POSTGRES_PASSWORD, POSTGRES_INITDB_ARGS, POSTGRES_DB, and POSTGRES_USER are the only ones supporting Docker Secrets. 

Initialization Scripts

You can do additional initialization in an image by adding one or more *.sql.gz, *.sql, or *.sh scripts under /docker-entrypoint-initdb.d.You can create a directory if need arises. For creating default Postgres database and user, entry point calls initdb. After this, to carry on with the initialization before starting the service, it runs any *.sql files, runs any *.sh scripts that are executable, and sources any *.sh scripts that are non-executable. 

Database Configuration

There are several options for setting PostgreSQL server configuration. Two of these are:

  • This can be done using custom config files, which you can then put into a container.  The sample provided by PostgreSQL in the container at /usr/share/postgresql/postgresql.conf.sample can be used as the initial place for your config file.
  • You can set up database configuration by setting the option on the run line directly. All the options passed to the docker command should be passed throught the Postgres server daemon. For this, the entry point is made. In Postgres, you can use  -c to set any option available in a .conf file. 

$ docker run -d –name some-postgres -e POSTGRES_PASSWORD=mysecretpassword postgres -c shared_buffers=256MB -c max_connections=200

Locale Customization

You can set a different locale using Dockerfile to extend images that are debian-based. For example, to set the default locale to de_DE.utf8:

FROM postgres:14.3

RUN localedef -i de_DE -c -f UTF-8 -A /usr/share/locale/locale.alias de_DE.UTF-8

ENV LANG de_DE.utf8

Additional Extensions

For default (Debian-based) variants, it is easier to install additional extensions (such as PostGIS) while for Alpine variants, you can compile any postgres extension not listed in postgres-contrib in your own image.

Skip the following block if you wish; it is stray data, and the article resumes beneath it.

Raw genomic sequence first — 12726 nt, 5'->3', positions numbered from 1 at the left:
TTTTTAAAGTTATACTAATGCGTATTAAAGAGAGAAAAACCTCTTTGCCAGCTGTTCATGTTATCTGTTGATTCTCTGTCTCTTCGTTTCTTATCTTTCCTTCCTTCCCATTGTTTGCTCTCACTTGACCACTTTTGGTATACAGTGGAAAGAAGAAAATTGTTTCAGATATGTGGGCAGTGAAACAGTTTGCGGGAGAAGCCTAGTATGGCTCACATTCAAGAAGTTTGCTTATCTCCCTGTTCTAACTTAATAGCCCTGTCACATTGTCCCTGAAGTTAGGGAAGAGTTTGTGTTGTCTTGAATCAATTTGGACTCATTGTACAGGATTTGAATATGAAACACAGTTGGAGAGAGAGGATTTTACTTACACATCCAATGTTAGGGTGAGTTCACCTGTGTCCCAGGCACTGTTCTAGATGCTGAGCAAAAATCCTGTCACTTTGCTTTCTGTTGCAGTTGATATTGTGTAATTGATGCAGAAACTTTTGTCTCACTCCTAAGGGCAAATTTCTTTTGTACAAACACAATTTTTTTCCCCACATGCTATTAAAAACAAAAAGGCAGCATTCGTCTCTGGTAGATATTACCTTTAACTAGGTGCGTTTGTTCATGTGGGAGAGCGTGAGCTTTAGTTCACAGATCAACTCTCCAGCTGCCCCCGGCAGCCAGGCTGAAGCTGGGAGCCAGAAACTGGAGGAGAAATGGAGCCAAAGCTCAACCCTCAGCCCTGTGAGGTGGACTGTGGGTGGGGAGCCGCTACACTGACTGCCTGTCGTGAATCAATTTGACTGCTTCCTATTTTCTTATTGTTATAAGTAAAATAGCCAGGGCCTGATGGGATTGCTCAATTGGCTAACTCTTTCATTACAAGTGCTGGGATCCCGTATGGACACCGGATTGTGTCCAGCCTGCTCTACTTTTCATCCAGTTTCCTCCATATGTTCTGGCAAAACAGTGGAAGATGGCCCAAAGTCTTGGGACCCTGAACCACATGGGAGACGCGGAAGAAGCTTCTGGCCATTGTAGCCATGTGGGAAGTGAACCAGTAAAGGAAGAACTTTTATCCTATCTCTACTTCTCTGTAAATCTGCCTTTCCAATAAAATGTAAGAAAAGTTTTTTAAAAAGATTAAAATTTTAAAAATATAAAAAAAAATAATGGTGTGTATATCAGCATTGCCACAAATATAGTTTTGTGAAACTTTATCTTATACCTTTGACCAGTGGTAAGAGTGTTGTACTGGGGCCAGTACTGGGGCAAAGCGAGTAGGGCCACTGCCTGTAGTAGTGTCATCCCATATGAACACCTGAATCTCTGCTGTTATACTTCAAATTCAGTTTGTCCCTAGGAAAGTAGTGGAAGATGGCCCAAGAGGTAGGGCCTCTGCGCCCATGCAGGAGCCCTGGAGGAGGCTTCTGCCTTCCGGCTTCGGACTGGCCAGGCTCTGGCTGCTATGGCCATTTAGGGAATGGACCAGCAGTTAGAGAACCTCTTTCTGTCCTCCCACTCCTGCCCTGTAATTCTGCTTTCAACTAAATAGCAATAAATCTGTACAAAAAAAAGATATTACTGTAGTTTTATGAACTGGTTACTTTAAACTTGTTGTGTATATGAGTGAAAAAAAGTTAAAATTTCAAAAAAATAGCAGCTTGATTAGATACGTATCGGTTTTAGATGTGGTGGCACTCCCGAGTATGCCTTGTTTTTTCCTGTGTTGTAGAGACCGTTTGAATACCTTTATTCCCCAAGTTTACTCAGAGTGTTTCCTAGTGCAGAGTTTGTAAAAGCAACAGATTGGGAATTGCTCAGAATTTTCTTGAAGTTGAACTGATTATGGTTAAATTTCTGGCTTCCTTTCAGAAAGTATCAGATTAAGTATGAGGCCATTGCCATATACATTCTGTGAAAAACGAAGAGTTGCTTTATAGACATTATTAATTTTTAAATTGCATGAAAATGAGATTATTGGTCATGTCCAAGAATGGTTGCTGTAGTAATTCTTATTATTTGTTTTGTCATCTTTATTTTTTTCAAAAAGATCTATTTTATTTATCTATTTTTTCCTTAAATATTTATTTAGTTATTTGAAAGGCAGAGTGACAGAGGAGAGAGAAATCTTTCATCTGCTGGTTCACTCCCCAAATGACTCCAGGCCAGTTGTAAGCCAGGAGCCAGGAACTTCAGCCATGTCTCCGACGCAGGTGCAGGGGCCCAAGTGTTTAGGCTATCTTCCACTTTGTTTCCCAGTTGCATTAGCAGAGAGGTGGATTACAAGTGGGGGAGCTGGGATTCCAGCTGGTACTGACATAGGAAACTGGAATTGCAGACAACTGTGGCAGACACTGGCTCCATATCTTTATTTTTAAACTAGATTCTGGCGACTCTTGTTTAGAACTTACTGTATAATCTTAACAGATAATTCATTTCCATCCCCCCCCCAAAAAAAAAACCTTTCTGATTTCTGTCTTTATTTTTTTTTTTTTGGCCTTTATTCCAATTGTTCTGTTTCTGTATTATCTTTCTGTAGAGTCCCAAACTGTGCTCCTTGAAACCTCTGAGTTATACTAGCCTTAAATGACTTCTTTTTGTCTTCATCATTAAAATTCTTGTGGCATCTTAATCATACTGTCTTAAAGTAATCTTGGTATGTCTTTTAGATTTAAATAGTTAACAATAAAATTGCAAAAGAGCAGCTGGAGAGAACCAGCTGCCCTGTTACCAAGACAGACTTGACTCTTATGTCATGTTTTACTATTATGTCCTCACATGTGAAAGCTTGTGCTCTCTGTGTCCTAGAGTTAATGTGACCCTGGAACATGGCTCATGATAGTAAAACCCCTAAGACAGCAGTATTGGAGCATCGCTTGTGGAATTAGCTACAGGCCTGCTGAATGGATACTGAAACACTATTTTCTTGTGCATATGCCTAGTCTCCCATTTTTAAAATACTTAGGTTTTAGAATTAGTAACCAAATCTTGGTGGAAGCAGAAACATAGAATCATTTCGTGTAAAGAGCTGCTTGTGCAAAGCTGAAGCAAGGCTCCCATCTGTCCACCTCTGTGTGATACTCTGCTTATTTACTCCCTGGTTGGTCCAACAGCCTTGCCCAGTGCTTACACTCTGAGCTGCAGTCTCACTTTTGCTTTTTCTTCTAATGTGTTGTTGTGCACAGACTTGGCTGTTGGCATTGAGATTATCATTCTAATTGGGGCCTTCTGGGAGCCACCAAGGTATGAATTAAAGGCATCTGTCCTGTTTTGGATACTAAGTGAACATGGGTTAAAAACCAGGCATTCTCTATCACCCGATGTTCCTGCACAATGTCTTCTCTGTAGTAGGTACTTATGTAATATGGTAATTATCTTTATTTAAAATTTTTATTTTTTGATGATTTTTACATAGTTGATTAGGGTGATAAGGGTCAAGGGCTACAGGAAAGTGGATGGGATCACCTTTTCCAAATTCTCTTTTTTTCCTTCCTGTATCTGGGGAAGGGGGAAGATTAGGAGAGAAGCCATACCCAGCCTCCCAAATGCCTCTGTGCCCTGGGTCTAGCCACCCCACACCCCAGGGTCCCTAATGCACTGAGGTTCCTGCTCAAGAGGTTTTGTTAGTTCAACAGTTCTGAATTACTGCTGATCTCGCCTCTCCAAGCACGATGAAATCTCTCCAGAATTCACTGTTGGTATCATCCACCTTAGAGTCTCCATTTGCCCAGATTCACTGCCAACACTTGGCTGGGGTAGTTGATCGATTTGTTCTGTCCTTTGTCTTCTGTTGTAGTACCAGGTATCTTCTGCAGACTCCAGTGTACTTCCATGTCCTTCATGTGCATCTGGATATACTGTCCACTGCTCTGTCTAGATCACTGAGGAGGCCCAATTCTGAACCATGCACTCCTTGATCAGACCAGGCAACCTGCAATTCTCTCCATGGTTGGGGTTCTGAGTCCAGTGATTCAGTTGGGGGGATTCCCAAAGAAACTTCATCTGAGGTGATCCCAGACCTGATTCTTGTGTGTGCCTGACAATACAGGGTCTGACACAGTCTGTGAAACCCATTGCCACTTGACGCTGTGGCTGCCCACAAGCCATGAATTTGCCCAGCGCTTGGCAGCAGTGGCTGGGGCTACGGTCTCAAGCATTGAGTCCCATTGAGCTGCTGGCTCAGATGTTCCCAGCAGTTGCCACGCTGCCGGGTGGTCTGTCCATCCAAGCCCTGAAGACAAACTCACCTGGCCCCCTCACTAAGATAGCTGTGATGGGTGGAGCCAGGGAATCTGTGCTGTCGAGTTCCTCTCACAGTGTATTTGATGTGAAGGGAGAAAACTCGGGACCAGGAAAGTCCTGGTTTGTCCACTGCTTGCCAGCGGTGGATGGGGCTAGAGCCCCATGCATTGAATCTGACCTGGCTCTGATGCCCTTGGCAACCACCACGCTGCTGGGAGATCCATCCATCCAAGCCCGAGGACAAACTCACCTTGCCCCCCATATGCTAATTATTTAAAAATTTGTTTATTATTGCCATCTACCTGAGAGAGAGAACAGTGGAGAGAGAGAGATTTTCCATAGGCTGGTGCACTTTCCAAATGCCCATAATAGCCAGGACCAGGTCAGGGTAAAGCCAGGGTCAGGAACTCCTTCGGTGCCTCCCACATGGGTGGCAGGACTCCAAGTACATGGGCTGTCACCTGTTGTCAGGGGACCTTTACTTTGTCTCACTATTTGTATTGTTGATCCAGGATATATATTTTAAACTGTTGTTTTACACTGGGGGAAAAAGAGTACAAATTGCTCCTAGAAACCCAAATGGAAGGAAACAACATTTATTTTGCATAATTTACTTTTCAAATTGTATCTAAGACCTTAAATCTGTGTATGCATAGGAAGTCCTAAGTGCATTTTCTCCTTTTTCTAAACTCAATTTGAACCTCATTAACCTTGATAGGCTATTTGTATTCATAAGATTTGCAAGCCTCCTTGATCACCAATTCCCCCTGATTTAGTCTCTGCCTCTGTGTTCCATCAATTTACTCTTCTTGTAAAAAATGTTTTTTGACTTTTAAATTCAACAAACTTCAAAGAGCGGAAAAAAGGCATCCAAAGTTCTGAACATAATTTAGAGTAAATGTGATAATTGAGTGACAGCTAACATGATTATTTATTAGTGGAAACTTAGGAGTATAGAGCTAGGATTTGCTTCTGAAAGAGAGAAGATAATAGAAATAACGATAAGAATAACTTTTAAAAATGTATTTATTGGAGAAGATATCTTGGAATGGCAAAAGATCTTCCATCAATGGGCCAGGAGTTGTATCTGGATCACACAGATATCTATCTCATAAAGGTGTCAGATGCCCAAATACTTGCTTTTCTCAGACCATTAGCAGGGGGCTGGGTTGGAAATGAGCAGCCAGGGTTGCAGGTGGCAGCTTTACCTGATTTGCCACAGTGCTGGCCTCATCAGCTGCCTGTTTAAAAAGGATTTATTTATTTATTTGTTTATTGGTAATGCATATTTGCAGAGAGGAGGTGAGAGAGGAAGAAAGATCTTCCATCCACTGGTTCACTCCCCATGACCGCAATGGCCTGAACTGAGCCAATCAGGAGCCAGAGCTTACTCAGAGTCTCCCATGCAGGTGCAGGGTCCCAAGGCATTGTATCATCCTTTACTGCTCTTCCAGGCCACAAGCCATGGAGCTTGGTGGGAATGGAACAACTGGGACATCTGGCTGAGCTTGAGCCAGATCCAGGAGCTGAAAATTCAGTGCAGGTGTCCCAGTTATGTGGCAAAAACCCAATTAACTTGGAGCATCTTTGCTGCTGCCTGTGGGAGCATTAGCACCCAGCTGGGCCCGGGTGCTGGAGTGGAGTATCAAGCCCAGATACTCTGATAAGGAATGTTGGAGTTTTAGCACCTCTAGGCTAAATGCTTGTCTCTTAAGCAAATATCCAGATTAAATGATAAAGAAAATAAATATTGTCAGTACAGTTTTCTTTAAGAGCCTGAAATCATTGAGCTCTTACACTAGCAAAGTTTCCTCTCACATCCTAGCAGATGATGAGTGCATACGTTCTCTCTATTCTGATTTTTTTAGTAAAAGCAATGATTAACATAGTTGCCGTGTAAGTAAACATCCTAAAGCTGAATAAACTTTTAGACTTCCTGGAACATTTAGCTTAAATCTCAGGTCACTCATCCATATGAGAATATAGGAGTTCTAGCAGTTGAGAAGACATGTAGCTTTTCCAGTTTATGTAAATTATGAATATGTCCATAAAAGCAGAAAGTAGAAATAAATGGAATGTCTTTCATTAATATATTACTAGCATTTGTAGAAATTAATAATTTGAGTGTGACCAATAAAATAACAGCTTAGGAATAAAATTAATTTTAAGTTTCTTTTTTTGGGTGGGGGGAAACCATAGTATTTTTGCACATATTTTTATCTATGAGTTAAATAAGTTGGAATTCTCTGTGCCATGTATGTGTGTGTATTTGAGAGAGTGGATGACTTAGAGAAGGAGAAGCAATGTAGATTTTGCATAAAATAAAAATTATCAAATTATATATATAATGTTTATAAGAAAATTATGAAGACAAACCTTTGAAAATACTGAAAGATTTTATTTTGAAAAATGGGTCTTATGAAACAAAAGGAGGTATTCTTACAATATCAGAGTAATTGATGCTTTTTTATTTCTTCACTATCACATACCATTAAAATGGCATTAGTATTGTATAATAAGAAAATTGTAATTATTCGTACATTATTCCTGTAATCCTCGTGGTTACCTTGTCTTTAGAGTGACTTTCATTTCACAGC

Use Cases of Docker PostgreSQL

  • Better Development and Testing: As a developer working on several machines, it becomes tedious to configure the database each time you switch machines. PostgreSQL in Docker enables the spinning up of PostgreSQL containers quickly. This saves time.
  • Continuous Integration Pipeline: When you have implemented a continuous integration (CI) pipeline, using linked containers can ensure better database configuration for automated testing.  

Limitations of Running PostgreSQL with Docker

There are certain limitations of using docker with PostgreSQL, such as:

  • Docker containers support stateless applications effectively. However, the database is stateful, and running it with Docker can cause disruptions in the database application.
  • It may appear to be a complex tool for a new user.


In this article, you learned about Docker PostgreSQL Container, and how to install, set up, and run the Docker Postgres Instance on your Docker. Since this blog mainly focused on managing Postgres instances using the web-based tool or interface called PGAdmin, you have learned the GUI way of interacting with Postgres instances on Docker. However, you can also use CLI (Command Line Interface tools) to connect with the PSQL server for executing queries on databases present in PostgreSQL. 

To get an understanding of how Docker is set up with other databases, here are some essentials:

Further, if you would like to export data from a source of your choice like PostgreSQL into your desired database/destination like a data warehouse, then Hevo Data is the right choice for you! 

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Senior Customer Experience Engineer

Veeresh specializes in JDBC, REST API, Linux, and Shell Scripting. He excels in resolving complex issues, conducting brainstorming sessions, and implementing Python transformations, contributing significantly to Hevo's success.

Freelance Technical Content Writer, Hevo Data

Ishwarya has experience working with B2B SaaS companies in the data industry and her passion for data science drives her to product informative content to aid individuals in comprehending the intricacies of data integration and analysis.